In detail

What are your responsibilities as a controller?

If you are a controller, you are responsible for ensuring your processing – including any processing carried out by a processor on your behalf – complies with the GDPR. Your GDPR responsibilities include the following:

  • Compliance with the data protection principles: you must comply with the data protection principles listed in Article 5 of the GDPR. For more information please read our guidance on the principles.
  • Individuals’ rights: you must ensure that individuals can exercise their rights regarding their personal data, including the rights of access, rectification, erasure, restriction, data portability, objection and those related to automated decision-making. For more information please read our guidance on individuals’ rights.
  • Security: you must implement appropriate technical and organisational security measures to ensure the security of personal data. For more information please read our guidance on security.
  • Choosing an appropriate processor: you can only use a processor that provides sufficient guarantees that they will implement appropriate technical and organisational measures to ensure their processing meets GDPR requirements. This means you are responsible for assessing that your processor is competent to process the personal data in line with the GDPR’s requirements. This assessment should take into account the nature of the processing and the risks to the data subjects.
  • Processor contracts: you must enter into a binding contract or other legal act with your processors, which must contain a number of compulsory provisions as specified in Article 28(3). For more information please read our guidance on contracts.
  • Notification of personal data breaches: you are responsible for notifying personal data breaches to the ICO and, where necessary, other supervisory authorities in the EU, unless the breach is unlikely to result in a risk to the rights and freedoms of individuals. You are also responsible for notifying affected individuals (if the breach is likely to result in a high risk to their rights and freedoms). For more information please read our guidance on personal data breaches.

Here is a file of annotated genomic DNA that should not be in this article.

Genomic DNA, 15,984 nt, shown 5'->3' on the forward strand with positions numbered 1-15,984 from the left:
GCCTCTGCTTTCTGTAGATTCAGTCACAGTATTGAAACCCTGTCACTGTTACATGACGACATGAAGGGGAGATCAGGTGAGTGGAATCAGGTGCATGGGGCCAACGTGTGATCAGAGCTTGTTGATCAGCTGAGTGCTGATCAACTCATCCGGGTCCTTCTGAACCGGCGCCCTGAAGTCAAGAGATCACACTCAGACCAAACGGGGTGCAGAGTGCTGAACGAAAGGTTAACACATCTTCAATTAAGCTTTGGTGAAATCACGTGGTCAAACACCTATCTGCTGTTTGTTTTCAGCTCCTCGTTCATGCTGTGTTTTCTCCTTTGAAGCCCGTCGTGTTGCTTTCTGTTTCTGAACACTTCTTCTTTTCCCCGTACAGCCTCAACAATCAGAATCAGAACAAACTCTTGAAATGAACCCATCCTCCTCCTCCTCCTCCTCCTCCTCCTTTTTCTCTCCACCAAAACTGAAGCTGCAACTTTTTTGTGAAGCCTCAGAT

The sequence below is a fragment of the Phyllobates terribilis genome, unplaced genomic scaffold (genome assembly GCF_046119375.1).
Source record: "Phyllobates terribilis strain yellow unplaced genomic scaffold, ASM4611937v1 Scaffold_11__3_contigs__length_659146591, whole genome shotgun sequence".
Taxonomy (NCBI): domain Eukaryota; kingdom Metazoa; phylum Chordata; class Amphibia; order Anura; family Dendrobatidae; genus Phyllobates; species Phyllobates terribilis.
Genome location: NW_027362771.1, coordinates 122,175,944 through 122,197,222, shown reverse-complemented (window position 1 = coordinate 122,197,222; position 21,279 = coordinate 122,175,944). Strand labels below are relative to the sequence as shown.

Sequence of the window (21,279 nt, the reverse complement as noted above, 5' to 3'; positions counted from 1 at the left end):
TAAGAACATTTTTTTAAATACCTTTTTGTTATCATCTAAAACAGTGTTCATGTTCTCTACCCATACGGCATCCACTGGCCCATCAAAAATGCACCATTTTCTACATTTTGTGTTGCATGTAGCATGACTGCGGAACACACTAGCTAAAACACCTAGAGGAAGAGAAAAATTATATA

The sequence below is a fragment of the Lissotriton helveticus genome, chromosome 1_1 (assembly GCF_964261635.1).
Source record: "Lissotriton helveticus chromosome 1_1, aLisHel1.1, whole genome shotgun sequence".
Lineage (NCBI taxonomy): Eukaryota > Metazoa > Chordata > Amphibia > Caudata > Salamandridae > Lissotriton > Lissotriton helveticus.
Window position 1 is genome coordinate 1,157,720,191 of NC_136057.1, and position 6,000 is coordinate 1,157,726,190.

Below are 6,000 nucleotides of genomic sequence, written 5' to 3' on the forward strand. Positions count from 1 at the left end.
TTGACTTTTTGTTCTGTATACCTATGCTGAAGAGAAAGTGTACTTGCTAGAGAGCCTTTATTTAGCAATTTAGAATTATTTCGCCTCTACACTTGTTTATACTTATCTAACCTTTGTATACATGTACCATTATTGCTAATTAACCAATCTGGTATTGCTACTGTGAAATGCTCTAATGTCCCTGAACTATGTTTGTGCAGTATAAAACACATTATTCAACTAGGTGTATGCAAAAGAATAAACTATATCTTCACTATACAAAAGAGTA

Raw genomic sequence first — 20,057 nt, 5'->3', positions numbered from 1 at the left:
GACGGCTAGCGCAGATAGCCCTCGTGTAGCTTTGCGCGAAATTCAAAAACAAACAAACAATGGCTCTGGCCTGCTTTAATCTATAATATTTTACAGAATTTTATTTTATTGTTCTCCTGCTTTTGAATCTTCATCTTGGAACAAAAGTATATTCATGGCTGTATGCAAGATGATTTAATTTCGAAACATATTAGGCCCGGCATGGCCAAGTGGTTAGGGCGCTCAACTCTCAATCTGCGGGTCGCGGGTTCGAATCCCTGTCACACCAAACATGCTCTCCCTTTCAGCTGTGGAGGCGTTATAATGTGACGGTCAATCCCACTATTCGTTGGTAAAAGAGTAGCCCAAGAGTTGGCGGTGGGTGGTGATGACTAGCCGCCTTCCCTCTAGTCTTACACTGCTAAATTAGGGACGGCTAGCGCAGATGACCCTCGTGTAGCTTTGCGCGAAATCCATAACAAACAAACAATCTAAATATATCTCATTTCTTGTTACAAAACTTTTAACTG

• Accountability obligations: you must comply with the GDPR accountability obligations, such as maintaining records, carrying out data protection impact assessments and appointing a data protection officer. For more information please read our guidance on accountability and governance.
  • International transfers: you must comply with the GDPR’s restrictions on transfers of personal data outside the EU. For more information please read our guidance on international transfers.
  • Appointing a representative within the European Union: If you are based outside the EU but offer services to or monitor individuals inside the EU, you may need to appoint a representative in the EU.
  • Co-operation with supervisory authorities: you must cooperate with supervisory authorities (such as the ICO) and help them perform their duties.
  • Data protection fee: you must pay the ICO a data protection fee unless you are exempt. For more information please see our guidance on the data protection fee.

Can you be held liable for non-compliance?

Yes. You are ultimately accountable for your own compliance and the compliance of your processors.

Supervisory authorities in each member state (such as the ICO) regulate and enforce your compliance with the GDPR. They have powers to investigate, order you to comply, and to impose significant fines. For more details about how we exercise our powers, please see the taking action page on our website.

An individual can also bring claims directly against a controller if the processing breaches the GDPR, in particular if the processing causes the individual damage.

You will be liable for any damage (and any associated claim for compensation payable to an individual) if your processing activities infringe the GDPR.

However, you are not liable for damage resulting from a breach of the GDPR if you can prove you were not in any way responsible for the event giving rise to the damage.

If you are not the only party involved in the processing (for example, a joint controller or processor is also involved), the individual making the claim for compensation can claim against any of you. If you have to pay full compensation for damage suffered by individuals, you may be able to claim back all or part of the amount of compensation from other controllers or processors involved in the processing, to the extent that they are at fault.